As a young man in the Greenwich Village of the late 1950s, Bob Crimi studied with his uncle Alfred Crimi, a fresco muralist and easel painter. Alfred received his own art training at La Scuola Preparatoria Alle Arti Ornamentali in Rome and, in turn, taught Bob the same classical approach to art.
Bob's five year apprenticeship with his uncle encompassed drawing from the antique, compositional balance, color relationships, grinding of pigments, basics of fresco, gilding frames, and other time-honored traditions of the European method of artistic development.
In his late teens he began working as a technical illustrator, then began designing books for Macmillan. In his late twenties, he made a committment to devote his time to painting. He worked independently for New York and London publishers, freelancing book cover design, page layout, and illustration.
The innovative power of the arts of the 1950s in New York City was a phenomenon of innovation and exploration. The energy of that time remains with Bob Crimi today. As manifestations of moments of process, his paintings often straddle the ambiguous line between the objective and the abstract; the abstract coming from the influences of Willem DeKooning, Franz Kline, and Mark Rothko.
Feeling the urban environment to be confining, Crimi set up a home and studio in New Paltz, NY, in 1972, where he allowed the rural surroundings seep into his works. In 2007, he relocated in a home/studio in the Taghkanic Hills of Columbia County.
Since the late 1960s, he has exhibited his work in New York City, throughout the Mid-Hudson Valley, and in the Berkshires. He has taught privately, as well as at the Woodstock School of Art.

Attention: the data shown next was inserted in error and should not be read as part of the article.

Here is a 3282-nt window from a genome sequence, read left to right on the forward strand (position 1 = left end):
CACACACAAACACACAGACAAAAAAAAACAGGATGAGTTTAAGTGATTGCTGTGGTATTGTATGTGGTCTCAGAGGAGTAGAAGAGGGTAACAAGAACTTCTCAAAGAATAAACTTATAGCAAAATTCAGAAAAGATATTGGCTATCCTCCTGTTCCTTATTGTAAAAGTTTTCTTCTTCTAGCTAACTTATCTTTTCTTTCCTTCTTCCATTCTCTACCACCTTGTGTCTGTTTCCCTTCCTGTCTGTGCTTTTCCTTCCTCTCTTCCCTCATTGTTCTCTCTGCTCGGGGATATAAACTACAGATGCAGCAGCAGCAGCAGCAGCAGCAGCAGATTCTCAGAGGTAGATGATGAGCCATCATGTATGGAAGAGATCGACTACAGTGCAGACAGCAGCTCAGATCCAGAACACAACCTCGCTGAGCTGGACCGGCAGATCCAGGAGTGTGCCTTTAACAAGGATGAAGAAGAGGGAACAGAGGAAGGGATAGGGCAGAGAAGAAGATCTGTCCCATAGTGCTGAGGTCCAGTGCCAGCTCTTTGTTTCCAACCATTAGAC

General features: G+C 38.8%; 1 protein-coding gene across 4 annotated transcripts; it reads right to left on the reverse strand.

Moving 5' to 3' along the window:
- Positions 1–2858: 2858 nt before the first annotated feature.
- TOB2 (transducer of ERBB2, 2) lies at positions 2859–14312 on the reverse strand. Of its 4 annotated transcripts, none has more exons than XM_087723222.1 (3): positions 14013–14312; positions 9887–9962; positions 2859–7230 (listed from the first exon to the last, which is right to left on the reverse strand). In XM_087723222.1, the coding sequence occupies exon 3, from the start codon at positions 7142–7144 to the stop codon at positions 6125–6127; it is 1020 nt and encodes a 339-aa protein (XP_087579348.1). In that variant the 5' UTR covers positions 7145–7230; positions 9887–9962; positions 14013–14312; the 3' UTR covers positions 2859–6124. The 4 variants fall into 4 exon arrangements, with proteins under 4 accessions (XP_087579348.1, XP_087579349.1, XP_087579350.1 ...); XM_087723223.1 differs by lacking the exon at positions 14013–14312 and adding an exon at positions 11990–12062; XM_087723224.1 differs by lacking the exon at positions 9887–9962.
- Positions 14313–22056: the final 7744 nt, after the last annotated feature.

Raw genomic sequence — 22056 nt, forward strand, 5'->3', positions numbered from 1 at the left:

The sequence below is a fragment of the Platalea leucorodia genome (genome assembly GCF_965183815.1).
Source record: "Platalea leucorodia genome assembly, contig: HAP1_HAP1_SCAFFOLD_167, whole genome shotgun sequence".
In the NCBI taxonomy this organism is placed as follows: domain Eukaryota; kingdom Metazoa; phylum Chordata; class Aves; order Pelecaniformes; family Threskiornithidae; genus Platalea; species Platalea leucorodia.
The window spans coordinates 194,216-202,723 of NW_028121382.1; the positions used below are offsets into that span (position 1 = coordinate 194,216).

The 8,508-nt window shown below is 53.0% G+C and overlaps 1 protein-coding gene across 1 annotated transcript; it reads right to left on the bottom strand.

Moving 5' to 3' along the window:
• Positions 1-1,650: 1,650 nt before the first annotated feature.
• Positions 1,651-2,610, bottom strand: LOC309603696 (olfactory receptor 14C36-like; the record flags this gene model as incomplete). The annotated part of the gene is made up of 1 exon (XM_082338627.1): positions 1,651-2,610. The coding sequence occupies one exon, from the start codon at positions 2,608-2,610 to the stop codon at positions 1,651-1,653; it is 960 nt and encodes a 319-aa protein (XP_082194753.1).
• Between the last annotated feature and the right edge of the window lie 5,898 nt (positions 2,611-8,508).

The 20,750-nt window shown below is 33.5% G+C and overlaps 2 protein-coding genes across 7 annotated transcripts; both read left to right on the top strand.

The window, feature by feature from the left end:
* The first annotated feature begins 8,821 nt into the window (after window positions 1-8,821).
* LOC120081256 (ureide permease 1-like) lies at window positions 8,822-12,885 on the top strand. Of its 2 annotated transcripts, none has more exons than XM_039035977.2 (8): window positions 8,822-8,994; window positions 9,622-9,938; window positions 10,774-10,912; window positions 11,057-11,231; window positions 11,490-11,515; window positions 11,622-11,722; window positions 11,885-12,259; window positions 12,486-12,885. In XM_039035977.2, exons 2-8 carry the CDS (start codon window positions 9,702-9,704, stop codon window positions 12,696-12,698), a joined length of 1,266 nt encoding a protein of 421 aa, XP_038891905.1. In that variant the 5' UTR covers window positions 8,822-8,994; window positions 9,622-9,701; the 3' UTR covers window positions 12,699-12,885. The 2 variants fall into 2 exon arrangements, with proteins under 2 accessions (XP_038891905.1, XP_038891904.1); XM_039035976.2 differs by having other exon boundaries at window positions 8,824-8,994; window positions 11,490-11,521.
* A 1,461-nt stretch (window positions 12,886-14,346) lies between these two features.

After fifty years of working with oils, the landscape still imposes its presence on his continuing impulse to paint.
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Placing one painting carefully on the easel while two others leaned against the easel legs, Bob Crimi grappled with words in trying to explain his "states of mind" during their creation. And thus with one painting after another being displayed and scrutinized and discussed, we were oblivious to a brilliant afternoon light that filled the studio and illuminated the paintings.
We devoured the work, groping for each work's hidden meaning, its possible success or a reason for its missing the mark. it seemed crucial to both of us to unmask some secret enlightening generality that might be impacted within the work as a whole, a mirror of one artist's ethos or philosophy or weltanschauung.
Sooner or later the artist must somehow come to terms with his work; he must sense its message, recognize its reflection of his hidden resources and persistent prejudices, he must repossess the work with all its successes and not a little of its failures.
No artist goes through this process unaided, alone. Detachment, so necessary to any sense of objectivity, is difficult and elusive. The more ardent and committed the artist, the more engulfed he becomes in his own warping convictions; the very passion that sustains him and enflames his work also discourage against cool appraisal. Many artists dote on their weakness and trash their strengths because of impatient, rash self-criticism.